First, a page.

Right now, a great challenge to the miniaturization of QC systems from the room sized form-factor, comes from requiring large refrigerators in creating the freezing, ~0.015°K environments which help in keeping quantum states from collapsing into chaos, severely hindering their use. Recent research into material science at the VTT Technical Research Centre of Finland has provided us a glimmer of hope, with their unconventional use of electrical current instead of cryogenic liquids as a heat dissipation technique, and though there is a lot more to be achieved, this advancement propels developments, by a lot. Meanwhile the pursuit for building QC systems that can run at room temperature has skyrocketed, US Army researchers are increasingly serious about the potential of creating quantum logic gates with photonic circuits incorporating nonlinear optical crystals, making them a very likely contender in the race to miniaturization. As mentioned above, the chaotic nature of quantum particles in QC systems and other factors introduce errors that are extremely difficult to remove, but findings from a research project at the US DoE’s Berkeley Lab provides respite, as they have used common error-reduction techniques from particle physics as a solution to this very problem.
While we dream of a future that is built in the quantum realm, we quite often forget that it is in fact a product of research into quantum physics that has gotten us technical breakthroughs in classical computation. Be it the semiconductors used in building extremely compact and powerful circuits or the LASER that is used as a backbone for world-wide internet connectivity, a medium for fibre optic and satellite communication, we have built on findings from quantum research. Similarly, we are at a crossroads where quantum networks will soon establish themselves as a super secure means of communication between QC systems, proving helpful in creating distributed clusters that can solve complex problems and remain as disparate systems which need not be co-located at the same lab or research centre. To add to this, the very recent innovation of a “Quantum Modem” at the Max-Planck-Institut für Quantenoptik in Germany allows for the use of commonly available optical fibre based telecommunication infrastructure in creating a quantum network, transferring quantum information with the use of light photons. The creation of a high efficiency “Quantum Memory” , allows for the storage of transient quantum information and the construction of simpler Quantum Repeaters that can facilitate long distance communication on the quantum internet, without loss.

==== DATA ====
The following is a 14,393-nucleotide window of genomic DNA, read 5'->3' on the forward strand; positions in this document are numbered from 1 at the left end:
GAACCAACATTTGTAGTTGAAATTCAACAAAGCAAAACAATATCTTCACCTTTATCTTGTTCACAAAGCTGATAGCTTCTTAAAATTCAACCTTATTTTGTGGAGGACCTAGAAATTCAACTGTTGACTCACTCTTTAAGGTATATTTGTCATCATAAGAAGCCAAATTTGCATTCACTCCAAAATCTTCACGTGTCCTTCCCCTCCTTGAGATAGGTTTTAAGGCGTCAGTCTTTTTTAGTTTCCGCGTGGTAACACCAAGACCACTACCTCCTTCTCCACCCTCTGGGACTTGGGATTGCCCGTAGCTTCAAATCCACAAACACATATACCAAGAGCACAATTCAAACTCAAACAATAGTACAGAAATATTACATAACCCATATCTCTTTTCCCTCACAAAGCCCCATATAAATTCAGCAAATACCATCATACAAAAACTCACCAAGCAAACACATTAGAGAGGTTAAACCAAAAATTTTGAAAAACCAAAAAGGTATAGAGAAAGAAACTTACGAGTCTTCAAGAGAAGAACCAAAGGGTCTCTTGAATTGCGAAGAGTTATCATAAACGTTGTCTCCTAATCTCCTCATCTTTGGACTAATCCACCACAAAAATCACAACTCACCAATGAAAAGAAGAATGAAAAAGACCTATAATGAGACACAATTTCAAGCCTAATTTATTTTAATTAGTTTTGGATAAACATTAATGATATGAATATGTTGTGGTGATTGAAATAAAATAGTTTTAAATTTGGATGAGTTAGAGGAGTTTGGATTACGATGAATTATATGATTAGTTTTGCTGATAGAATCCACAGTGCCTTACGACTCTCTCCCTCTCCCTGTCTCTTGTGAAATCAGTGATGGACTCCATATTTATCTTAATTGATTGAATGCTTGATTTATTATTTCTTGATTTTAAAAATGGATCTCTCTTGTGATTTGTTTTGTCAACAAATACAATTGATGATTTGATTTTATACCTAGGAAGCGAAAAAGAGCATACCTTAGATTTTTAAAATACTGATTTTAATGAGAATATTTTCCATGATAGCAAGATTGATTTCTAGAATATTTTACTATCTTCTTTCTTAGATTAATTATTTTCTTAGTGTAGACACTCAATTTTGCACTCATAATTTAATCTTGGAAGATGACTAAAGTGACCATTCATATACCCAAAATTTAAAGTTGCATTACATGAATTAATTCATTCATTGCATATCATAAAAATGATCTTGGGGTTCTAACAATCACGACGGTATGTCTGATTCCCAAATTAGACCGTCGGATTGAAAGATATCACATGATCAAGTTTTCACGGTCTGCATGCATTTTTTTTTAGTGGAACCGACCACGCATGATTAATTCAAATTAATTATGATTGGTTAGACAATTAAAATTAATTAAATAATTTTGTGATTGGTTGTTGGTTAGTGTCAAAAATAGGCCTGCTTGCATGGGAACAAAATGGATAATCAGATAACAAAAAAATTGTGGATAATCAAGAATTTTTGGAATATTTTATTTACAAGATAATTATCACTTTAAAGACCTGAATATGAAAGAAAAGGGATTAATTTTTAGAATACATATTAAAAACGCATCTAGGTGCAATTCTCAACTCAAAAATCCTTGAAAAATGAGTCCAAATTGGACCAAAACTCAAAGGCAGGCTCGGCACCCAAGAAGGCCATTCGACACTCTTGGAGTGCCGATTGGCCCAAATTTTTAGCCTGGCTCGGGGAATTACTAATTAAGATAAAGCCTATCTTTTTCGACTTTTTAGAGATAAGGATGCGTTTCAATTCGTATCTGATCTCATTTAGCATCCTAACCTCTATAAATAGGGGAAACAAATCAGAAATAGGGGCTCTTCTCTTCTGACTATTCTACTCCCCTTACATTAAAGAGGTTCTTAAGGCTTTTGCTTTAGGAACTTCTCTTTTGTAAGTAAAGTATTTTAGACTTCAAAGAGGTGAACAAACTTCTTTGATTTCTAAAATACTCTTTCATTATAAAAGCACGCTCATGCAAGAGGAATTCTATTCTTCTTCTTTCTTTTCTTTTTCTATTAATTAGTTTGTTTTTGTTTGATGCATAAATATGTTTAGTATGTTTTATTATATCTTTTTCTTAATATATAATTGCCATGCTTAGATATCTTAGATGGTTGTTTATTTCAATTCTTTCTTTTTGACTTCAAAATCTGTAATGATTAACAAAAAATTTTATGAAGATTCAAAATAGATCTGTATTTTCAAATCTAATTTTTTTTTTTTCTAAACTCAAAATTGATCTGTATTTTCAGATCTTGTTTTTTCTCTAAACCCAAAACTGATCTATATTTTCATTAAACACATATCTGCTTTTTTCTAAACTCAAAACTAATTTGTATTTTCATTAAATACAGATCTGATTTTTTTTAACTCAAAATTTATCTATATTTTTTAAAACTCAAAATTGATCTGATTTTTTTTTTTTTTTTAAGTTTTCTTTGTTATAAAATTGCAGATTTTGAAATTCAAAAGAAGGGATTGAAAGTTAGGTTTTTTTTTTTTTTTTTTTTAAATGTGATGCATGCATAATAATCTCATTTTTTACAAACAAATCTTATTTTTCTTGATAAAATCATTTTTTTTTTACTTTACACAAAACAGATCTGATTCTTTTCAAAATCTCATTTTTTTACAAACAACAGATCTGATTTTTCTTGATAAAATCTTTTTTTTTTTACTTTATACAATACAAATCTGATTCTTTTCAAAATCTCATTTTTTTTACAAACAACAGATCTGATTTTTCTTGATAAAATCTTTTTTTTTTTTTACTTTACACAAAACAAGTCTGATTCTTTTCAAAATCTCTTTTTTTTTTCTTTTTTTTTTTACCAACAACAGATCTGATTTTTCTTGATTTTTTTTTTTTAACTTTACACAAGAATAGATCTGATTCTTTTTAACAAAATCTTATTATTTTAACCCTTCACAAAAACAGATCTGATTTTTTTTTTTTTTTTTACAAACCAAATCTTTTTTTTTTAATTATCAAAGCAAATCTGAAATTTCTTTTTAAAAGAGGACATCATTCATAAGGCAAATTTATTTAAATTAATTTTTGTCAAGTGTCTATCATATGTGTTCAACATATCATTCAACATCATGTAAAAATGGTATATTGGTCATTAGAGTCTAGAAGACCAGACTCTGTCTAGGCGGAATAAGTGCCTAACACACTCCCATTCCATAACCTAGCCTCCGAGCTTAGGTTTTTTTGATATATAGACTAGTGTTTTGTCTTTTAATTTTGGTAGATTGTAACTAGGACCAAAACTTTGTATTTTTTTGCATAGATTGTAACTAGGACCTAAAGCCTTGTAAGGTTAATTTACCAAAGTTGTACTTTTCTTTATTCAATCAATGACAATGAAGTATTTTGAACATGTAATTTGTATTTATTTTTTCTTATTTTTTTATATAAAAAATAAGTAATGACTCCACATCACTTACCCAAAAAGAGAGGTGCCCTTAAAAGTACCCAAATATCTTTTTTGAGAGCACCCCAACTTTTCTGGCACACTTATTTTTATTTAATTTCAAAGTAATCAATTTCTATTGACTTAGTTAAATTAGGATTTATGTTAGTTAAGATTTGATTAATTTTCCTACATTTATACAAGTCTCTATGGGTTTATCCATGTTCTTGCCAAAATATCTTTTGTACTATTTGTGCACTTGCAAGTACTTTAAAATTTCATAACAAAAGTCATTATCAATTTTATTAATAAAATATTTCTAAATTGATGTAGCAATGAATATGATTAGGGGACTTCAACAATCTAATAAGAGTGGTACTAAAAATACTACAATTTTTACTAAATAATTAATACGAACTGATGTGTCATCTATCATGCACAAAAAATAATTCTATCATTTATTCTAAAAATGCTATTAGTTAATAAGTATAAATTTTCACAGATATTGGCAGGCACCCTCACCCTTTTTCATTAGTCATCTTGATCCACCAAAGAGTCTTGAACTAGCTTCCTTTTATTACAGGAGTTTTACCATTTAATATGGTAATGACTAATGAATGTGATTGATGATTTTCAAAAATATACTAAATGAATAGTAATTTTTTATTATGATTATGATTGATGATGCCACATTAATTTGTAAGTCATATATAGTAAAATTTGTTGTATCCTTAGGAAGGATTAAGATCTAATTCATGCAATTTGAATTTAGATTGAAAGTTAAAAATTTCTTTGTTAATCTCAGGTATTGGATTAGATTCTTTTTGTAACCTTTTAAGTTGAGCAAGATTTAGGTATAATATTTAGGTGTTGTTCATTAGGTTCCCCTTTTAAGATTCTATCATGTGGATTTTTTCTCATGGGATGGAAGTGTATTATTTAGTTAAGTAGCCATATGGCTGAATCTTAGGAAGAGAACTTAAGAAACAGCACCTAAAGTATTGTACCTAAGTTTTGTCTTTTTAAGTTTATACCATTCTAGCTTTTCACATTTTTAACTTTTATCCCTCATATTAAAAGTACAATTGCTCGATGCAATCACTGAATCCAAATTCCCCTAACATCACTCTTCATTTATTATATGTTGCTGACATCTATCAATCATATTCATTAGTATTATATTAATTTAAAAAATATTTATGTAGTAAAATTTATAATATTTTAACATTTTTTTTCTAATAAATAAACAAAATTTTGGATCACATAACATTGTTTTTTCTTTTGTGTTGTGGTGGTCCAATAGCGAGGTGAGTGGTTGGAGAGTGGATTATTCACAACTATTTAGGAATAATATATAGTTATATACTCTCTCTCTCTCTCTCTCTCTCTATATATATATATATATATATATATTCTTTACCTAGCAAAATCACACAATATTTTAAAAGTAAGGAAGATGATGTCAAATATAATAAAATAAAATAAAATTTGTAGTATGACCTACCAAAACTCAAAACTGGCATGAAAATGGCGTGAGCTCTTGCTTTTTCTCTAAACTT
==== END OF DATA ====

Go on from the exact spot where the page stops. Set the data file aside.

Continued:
In a very different race, we have seen QC concepts applied in molecular chemistry to solve challenging problems, such as drug discovery. With the pandemic, many research efforts have been redirected at providing a feasible vaccine, and this has piqued the interest of QC researchers towards the capabilities of QC systems in modelling the complex nature of chemical compounds. All of this comes at a time when we are approaching a bottleneck in the miniaturization of semiconductor circuit fabrication techniques. Above mentioned developments signal that QC systems might in a decade or two enter popular adoption, featuring in devices as common as the home PC and this democratization will lead to applications that impact computing as a whole. There is prospect for such devices facilitating applications such as realistic VR and impenetrable internet security, which come together to provide a globally connected virtual reality of the likes mentioned in popular science fiction. The pace of innovation in quantum computing is exponential, and proves to be on “quantum drive”!